A blog by Tim Duckett, Deputy Director of UKTI Burma
It may be a surprise to some but Burma is one of the world’s oldest oil producers. The industry also has historic links to the UK and Scotland in particular. In 1886 the Scottish owned Burmah Oil was the first foreign firm to drill for oil in Burma.
But the UK’s interest in Burma’s oil and gas industry is not just historic. In 2015 Burma is still a major opportunity for British companies; Burma is already the 10th largest producer of natural gas globally and has potential to move much higher up that list. Indeed, that link back to Scotland is relevant today, as much of Burma’s current resources are in deep water where the UK has internationally recognised expertise as a result of North Sea exploration. We’ve already helped UK companies succeed in this sector; of the 20 offshore licenses awarded last year 8 went to British companies.
Continuing the Scottish theme, in September I organised a visit to Aberdeen by a Burmese Government and Business Delegation headed by Mr Pe Zin Tun the Permanent Secretary of Burma’s Ministry of Energy. The visit was planned around Offshore Europe, one of the world’s premier oil and gas events, which was a fantastic opportunity to showcase Burma’s oil and gas opportunity to the world . But the visit did not just begin and end at Offshore Europe.
The delegation met with a number of Aberdeen based firms all looking to hear more about Burma’s huge potential as the offshore industry develops over the next few years . Capitalising on this opportunity is crucial to UKTI’s work in Burma, as we need British firms to access the oil and gas supply chain if we are to boost exports. The delegation then visited ASCO’s offshore supply bases in Aberdeen and Peterhead that service the North Sea to better understand how an integrated supply chain operates and see an operation that will hopefully be coming to Burma.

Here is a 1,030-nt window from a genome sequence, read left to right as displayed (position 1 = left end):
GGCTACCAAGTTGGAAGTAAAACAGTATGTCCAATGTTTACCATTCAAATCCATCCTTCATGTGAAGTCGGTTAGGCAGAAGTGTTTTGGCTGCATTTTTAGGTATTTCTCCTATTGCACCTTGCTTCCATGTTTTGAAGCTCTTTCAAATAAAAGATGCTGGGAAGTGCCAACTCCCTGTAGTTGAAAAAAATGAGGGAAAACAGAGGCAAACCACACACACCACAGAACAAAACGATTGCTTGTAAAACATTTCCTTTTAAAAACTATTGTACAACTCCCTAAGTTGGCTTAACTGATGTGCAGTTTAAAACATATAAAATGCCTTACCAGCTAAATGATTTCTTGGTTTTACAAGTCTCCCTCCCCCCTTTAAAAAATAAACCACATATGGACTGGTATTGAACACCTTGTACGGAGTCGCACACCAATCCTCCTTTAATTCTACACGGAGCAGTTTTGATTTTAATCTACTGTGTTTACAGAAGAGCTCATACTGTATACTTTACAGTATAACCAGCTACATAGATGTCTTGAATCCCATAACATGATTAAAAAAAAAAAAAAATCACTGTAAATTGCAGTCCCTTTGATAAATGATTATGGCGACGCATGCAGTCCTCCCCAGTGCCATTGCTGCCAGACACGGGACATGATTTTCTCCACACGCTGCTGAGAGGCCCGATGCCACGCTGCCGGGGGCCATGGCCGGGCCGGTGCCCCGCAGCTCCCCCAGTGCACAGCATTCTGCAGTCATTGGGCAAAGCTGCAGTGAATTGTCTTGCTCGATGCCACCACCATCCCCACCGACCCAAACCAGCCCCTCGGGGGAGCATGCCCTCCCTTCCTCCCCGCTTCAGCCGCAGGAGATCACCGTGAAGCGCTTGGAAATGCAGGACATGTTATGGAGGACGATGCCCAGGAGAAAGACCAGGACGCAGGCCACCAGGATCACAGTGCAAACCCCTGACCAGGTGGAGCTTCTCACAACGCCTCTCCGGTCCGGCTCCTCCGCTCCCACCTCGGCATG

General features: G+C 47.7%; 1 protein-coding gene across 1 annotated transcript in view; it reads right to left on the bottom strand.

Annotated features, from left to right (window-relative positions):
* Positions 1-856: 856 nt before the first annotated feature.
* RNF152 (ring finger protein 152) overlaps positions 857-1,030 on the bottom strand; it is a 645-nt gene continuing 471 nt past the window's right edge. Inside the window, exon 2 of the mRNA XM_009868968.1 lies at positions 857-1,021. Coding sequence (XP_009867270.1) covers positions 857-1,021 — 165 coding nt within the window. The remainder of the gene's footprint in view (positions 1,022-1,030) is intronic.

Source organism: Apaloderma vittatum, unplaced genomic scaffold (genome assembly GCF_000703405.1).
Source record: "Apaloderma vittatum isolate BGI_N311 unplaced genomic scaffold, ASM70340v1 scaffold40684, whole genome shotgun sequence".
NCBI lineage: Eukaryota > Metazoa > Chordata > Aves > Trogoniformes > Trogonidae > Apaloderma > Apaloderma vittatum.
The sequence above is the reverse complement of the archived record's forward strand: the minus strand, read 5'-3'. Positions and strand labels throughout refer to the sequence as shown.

Whilst in Aberdeen, we also met with the George Adam, the Lord Provost of Aberdeen to explore future areas of collaboration between Aberdeen and Burma. This potential partnership will be mutually beneficial to both the UK and Burma as British businesses offer a high quality and transparent service. Importantly, they also understand the value of developing local talent and providing employment for local communities. For the Burmese this is crucial, and they are very keen to work with UK training companies and Universities such as Robert Gordon, Herriot Watt and Dundee.
What did I take away?
Scotland’s historic exports to Burma have helped shape the country’s culture and economy. A shared passion for golf and whisky and a thriving oil and gas industry are just three things I can think of! I really got the sense that the history still resonates today. We plan to build on those links harnessing our North Sea experience to develop a long-term partnership between the UK’s offshore industry and Burma. This will be beneficial to both the British economy and Burma.
I was also struck by the resilience and passion of the Aberdeen based firms. No doubt the oil price fall has hit the area hard but there was a real sense of energy and recognition that they needed to move into new markets taking Aberdeen’s pioneering sprit with them. I am sure they will find plenty of opportunity and success here in Burma and UKTI Burma will do everything we can to help them achieve this.